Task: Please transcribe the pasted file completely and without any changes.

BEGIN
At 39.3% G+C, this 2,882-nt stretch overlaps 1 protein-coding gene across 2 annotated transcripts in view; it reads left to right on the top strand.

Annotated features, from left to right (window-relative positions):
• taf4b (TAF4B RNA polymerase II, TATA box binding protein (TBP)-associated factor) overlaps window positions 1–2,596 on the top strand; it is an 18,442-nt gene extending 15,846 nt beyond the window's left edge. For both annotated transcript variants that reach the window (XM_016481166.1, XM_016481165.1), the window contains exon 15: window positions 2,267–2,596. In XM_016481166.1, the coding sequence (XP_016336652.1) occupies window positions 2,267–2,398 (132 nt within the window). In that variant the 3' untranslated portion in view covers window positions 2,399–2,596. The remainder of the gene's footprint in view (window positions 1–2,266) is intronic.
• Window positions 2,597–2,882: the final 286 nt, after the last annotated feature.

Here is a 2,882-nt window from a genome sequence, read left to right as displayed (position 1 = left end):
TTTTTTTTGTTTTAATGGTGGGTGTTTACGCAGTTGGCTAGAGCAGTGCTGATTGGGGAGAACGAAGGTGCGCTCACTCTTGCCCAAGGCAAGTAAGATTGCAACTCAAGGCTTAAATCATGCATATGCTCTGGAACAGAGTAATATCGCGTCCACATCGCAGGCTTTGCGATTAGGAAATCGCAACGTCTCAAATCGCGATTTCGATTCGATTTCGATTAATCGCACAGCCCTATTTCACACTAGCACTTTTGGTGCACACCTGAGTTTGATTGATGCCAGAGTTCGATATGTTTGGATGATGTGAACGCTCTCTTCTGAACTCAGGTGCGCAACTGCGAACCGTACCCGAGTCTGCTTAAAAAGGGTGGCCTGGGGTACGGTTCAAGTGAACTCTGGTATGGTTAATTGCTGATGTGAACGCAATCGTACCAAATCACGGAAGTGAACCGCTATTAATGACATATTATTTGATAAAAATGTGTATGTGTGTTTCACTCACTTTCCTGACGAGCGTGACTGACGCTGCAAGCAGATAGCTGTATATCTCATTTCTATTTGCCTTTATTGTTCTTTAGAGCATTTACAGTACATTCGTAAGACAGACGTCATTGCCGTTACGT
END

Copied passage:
At 39.3% G+C, this 2,882-nt stretch overlaps 1 protein-coding gene across 2 annotated transcripts in view; it reads left to right on the top strand.

Annotated features, from left to right (window-relative positions):
• taf4b (TAF4B RNA polymerase II, TATA box binding protein (TBP)-associated factor) overlaps window positions 1–2,596 on the top strand; it is an 18,442-nt gene extending 15,846 nt beyond the window's left edge. For both annotated transcript variants that reach the window (XM_016481166.1, XM_016481165.1), the window contains exon 15: window positions 2,267–2,596. In XM_016481166.1, the coding sequence (XP_016336652.1) occupies window positions 2,267–2,398 (132 nt within the window). In that variant the 3' untranslated portion in view covers window positions 2,399–2,596. The remainder of the gene's footprint in view (window positions 1–2,266) is intronic.
• Window positions 2,597–2,882: the final 286 nt, after the last annotated feature.

Here is a 2,882-nt window from a genome sequence, read left to right as displayed (position 1 = left end):
TTTTTTTTGTTTTAATGGTGGGTGTTTACGCAGTTGGCTAGAGCAGTGCTGATTGGGGAGAACGAAGGTGCGCTCACTCTTGCCCAAGGCAAGTAAGATTGCAACTCAAGGCTTAAATCATGCATATGCTCTGGAACAGAGTAATATCGCGTCCACATCGCAGGCTTTGCGATTAGGAAATCGCAACGTCTCAAATCGCGATTTCGATTCGATTTCGATTAATCGCACAGCCCTATTTCACACTAGCACTTTTGGTGCACACCTGAGTTTGATTGATGCCAGAGTTCGATATGTTTGGATGATGTGAACGCTCTCTTCTGAACTCAGGTGCGCAACTGCGAACCGTACCCGAGTCTGCTTAAAAAGGGTGGCCTGGGGTACGGTTCAAGTGAACTCTGGTATGGTTAATTGCTGATGTGAACGCAATCGTACCAAATCACGGAAGTGAACCGCTATTAATGACATATTATTTGATAAAAATGTGTATGTGTGTTTCACTCACTTTCCTGACGAGCGTGACTGACGCTGCAAGCAGATAGCTGTATATCTCATTTCTATTTGCCTTTATTGTTCTTTAGAGCATTTACAGTACATTCGTAAGACAGACGTCATTGCCGTTACGT